A training carriage for the Hitachi Rail Europe plant has arrived in the North East.
The carriage rolled off the 229 metre long vehicle carrier Höegh London and into the port, having been constructed at the manufacturing giant’s factory in Kobe.
The part assembled train carriage, which will become the Newton Aycliffe Hitachi plant’s training unit, was transported from Kobe Japan, travelling 52 days and 12,880 nautical miles to reach the Port of Tyne’s Höegh Northern Terminal.
The arrival of the training carriage represents a significant milestone for Hitachi Rail Europe, as a major investor in the skills development of its future workforce in the North East.
Andrew Moffat, chief executive officer, said: “The Port of Tyne has been working with Hitachi Rail, Höegh and NSA UK Ltd to ensure that this shipment goes smoothly.
“As the UK’s number one port for vehicle exports the Port regularly receives large car carriers arriving directly from Japan and has long established relationships with automotive and construction plant manufacturers including Nissan, Volkswagen, Renault, Komatsu and Audi.”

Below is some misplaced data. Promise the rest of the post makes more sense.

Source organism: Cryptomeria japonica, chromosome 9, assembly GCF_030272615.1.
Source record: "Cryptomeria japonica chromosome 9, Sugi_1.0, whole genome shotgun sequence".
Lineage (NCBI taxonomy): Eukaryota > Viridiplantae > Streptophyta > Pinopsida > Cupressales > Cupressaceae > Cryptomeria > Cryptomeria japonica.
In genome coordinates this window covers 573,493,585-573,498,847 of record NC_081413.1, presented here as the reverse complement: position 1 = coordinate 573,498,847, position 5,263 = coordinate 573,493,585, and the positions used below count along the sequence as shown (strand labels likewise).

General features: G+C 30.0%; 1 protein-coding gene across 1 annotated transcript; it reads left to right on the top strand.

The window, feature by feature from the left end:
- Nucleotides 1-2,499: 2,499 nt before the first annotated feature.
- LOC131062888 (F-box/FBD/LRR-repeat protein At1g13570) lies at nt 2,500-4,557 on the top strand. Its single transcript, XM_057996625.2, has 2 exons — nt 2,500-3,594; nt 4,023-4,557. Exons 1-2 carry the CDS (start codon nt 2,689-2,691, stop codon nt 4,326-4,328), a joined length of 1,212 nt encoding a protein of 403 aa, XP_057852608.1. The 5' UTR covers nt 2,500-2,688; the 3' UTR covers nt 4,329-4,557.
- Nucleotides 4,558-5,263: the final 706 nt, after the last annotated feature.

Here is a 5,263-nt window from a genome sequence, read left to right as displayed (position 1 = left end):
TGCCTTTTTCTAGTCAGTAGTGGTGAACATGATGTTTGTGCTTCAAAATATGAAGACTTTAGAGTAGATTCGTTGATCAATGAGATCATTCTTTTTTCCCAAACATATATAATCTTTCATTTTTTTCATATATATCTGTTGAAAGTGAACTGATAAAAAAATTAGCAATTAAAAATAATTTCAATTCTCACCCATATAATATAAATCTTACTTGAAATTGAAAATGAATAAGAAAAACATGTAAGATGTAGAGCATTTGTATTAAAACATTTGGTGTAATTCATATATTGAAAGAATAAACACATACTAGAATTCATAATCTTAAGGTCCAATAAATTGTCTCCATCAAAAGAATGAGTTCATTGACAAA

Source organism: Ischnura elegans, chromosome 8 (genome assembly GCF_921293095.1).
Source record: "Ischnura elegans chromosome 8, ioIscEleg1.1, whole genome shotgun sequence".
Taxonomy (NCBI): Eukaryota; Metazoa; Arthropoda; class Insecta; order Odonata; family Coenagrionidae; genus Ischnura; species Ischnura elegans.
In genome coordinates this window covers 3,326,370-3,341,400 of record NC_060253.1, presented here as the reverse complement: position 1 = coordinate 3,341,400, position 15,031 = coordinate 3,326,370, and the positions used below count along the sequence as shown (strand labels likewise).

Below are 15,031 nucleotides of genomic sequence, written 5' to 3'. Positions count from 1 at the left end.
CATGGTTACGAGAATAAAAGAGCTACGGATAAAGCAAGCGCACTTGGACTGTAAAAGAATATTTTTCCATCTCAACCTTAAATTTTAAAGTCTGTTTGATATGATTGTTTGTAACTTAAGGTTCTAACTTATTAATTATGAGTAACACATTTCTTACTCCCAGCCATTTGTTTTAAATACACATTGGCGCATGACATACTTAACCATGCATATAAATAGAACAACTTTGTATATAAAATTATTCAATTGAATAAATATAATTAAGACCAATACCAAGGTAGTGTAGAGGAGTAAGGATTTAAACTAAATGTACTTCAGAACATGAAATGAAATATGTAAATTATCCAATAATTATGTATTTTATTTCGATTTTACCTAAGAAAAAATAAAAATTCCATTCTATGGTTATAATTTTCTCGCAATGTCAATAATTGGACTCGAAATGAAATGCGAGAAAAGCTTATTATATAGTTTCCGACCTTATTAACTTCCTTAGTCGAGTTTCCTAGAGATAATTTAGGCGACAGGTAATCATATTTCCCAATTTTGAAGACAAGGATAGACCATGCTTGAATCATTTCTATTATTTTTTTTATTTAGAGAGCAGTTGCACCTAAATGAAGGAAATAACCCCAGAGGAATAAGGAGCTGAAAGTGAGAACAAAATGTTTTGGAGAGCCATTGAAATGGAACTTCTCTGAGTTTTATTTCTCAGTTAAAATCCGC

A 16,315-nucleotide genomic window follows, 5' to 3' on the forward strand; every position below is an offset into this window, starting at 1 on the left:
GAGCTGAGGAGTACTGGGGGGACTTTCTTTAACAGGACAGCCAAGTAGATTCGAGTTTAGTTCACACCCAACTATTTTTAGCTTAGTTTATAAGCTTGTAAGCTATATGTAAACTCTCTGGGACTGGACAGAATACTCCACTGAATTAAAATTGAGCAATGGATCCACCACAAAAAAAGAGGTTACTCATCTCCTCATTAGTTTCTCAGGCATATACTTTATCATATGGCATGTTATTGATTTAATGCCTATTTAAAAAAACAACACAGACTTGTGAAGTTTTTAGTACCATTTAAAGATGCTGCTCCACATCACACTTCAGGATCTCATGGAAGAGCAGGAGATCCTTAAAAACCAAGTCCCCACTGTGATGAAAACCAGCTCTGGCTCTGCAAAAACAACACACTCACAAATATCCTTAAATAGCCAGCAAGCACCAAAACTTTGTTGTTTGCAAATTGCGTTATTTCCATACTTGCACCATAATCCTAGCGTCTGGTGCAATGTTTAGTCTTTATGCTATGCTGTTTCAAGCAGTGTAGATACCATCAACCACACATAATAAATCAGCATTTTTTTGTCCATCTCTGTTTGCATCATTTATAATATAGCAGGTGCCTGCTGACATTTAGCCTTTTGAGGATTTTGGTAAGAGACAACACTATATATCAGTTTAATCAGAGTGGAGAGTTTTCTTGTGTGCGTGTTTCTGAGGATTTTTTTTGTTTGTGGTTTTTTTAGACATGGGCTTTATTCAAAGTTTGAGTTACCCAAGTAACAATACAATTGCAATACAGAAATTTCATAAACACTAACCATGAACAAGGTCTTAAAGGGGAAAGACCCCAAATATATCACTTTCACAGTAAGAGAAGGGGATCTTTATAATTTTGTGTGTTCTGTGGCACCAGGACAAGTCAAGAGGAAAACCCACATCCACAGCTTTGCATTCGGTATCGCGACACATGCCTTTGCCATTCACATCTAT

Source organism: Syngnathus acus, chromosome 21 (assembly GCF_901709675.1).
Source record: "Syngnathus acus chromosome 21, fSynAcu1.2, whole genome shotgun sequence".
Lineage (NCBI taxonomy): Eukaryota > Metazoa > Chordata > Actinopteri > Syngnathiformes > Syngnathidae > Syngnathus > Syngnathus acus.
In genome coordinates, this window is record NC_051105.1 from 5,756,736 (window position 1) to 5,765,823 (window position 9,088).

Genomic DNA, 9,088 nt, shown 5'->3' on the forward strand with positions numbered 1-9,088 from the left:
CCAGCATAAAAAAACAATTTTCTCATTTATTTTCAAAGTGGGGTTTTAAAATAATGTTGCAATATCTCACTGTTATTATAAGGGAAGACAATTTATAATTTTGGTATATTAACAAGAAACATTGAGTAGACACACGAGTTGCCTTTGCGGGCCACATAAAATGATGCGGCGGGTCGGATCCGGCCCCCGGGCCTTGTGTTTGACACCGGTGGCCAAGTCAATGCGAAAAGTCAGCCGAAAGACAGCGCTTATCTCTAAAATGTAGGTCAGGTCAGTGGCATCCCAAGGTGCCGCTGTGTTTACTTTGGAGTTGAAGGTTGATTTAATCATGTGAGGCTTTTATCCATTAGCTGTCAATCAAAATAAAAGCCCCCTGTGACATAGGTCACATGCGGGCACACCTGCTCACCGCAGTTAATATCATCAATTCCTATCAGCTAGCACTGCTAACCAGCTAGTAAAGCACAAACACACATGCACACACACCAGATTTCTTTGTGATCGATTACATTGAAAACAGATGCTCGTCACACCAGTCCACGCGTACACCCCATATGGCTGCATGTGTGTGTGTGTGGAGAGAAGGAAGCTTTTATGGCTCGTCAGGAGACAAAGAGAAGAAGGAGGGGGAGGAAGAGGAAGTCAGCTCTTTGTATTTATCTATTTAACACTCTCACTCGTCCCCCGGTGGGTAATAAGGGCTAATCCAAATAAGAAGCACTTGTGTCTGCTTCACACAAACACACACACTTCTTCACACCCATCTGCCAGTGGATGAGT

Hitachi is currently in the process of building its Rail Vehicle Manufacturing Facility at Hitachi Rail Europe in Newton Aycliffe, County Durham.
The plant, which represents an investment of around £82m, will be completed this, and production of the Intercity Express Programme Class 800 series trains is scheduled to begin in 2016.
In all, some 730 staff members are eventually expected to be hired, including research and development facilities staff.
Darren Cumner, manufacturing plant manager, Hitachi Rail Europe, said: “The arrival of the training carriage is a significant step for Hitachi Rail Europe’s plans to train our manufacturing staff.
“Apprentices, technicians and engineers will use this train carriage to gain in-depth knowledge of how to build trains.
“Shipping this carriage via the Port of Tyne is further testament to our commitment to working with local partners and promoting a strong local supply chain.”
The 26m long carriage will be stored at the Höegh Northern Terminal; one of three car terminals at the Port of Tyne, until it is transported to Hitachi’s training facility.
Graeme Wardhaugh, general manager at NSA UK Ltd, said: “Our experience of working with the Renault Nissan Alliance and other companies such as Hitachi Construction Machinery has allowed NSA and Höegh Autoliners to develop the required skill base which these global companies require to support their logistics requirements.”